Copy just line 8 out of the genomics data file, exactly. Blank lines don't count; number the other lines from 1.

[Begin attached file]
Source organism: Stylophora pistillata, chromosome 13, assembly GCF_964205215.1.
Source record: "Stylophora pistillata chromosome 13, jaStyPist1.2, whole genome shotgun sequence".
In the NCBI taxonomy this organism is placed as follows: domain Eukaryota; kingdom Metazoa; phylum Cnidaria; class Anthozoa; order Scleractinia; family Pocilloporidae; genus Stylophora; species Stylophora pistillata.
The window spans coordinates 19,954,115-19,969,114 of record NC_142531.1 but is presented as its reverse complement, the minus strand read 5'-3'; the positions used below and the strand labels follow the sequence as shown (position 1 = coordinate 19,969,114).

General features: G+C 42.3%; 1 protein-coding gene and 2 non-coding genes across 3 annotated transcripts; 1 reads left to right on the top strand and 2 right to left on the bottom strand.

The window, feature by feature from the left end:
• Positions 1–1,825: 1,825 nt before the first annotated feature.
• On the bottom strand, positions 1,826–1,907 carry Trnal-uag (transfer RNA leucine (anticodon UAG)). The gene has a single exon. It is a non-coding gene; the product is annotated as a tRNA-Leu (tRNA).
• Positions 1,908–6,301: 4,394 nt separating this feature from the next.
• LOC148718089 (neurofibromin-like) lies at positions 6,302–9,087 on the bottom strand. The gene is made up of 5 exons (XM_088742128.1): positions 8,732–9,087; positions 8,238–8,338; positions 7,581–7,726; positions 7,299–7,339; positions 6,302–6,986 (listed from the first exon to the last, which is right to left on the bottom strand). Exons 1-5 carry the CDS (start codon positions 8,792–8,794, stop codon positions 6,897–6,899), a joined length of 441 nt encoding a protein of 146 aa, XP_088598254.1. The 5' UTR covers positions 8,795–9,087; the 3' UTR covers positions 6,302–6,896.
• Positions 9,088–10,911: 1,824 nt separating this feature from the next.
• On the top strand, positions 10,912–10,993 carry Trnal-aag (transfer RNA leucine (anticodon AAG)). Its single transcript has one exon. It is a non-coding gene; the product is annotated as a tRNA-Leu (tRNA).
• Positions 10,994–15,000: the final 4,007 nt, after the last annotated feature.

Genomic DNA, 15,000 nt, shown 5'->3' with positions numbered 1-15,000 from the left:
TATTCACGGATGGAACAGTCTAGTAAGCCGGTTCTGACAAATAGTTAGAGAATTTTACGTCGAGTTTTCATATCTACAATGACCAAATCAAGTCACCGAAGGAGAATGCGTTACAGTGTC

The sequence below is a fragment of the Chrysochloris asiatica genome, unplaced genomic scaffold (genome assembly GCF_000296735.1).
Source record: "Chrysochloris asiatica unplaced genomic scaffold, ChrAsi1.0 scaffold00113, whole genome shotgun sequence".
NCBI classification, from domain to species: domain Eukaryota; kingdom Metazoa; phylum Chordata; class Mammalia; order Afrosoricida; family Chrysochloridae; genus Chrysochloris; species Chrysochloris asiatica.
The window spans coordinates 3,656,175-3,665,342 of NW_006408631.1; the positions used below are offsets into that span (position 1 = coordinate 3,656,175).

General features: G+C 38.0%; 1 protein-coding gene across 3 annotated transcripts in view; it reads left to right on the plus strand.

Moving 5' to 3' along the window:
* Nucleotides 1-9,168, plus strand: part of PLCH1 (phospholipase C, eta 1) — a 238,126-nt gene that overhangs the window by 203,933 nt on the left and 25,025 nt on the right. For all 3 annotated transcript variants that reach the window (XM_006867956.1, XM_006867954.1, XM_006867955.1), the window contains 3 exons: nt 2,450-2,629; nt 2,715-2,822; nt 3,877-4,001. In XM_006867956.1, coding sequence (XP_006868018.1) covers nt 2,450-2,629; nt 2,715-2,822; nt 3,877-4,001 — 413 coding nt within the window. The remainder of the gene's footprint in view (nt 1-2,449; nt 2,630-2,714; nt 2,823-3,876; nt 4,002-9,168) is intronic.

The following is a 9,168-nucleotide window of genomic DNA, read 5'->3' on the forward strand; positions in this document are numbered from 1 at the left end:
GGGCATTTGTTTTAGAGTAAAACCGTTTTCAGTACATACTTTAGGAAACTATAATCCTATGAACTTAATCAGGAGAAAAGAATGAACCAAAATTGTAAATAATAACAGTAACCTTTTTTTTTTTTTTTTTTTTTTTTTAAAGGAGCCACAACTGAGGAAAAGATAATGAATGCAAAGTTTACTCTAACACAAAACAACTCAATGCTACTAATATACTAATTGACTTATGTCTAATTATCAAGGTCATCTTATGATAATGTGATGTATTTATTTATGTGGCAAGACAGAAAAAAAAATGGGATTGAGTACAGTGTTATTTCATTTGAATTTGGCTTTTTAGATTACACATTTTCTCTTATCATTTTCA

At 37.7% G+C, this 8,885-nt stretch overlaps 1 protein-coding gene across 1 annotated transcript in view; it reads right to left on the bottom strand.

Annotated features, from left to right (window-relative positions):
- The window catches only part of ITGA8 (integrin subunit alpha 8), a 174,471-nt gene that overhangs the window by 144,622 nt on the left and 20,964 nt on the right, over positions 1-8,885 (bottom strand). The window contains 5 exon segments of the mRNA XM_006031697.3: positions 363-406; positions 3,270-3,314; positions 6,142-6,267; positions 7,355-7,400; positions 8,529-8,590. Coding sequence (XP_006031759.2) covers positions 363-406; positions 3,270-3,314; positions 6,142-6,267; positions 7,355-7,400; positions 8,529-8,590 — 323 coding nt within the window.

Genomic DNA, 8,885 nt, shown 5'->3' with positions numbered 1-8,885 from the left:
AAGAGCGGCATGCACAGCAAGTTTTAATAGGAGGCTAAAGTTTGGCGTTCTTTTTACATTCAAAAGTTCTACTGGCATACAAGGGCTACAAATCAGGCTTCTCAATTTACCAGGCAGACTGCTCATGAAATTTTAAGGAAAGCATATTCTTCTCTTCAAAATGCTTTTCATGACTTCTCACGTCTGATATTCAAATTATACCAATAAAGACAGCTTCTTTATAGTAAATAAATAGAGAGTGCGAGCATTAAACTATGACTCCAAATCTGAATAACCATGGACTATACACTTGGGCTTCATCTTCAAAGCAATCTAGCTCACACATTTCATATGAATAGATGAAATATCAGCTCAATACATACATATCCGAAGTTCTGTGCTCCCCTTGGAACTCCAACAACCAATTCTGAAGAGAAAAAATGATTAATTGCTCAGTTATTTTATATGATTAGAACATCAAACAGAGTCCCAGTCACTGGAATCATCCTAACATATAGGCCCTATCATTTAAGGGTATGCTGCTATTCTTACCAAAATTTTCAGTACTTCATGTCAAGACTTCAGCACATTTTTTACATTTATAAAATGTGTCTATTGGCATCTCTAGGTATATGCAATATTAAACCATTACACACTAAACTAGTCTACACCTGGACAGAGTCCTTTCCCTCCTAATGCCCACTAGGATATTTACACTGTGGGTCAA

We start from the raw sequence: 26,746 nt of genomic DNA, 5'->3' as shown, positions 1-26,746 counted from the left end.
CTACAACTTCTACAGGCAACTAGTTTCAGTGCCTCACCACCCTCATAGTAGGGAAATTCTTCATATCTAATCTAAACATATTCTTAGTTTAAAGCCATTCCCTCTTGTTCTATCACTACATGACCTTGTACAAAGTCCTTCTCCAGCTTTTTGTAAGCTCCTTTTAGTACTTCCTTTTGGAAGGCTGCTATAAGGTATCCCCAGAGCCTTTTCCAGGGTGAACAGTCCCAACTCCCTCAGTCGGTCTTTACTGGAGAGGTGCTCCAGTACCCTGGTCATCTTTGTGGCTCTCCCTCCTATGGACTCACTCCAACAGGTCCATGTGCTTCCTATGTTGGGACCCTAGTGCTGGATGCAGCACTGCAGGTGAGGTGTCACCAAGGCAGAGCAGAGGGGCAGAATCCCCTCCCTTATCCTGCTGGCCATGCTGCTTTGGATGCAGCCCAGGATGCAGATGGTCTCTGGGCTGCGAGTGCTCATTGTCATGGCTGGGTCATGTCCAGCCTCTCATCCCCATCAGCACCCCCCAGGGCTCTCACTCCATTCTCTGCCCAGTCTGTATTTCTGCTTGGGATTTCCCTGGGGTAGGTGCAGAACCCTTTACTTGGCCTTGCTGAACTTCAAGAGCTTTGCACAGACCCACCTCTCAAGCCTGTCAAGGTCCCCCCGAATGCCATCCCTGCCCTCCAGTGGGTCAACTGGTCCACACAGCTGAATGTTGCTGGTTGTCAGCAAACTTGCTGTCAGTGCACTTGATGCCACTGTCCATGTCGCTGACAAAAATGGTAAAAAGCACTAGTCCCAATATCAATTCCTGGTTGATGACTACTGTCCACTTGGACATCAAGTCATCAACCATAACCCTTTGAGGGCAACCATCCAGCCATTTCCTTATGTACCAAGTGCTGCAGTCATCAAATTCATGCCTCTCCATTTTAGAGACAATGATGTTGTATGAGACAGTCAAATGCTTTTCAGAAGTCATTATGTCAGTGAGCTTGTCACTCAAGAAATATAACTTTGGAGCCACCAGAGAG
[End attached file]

• On the bottom strand, positions 1,826–1,907 carry Trnal-uag (transfer RNA leucine (anticodon UAG)). The gene has a single exon. It is a non-coding gene; the product is annotated as a tRNA-Leu (tRNA).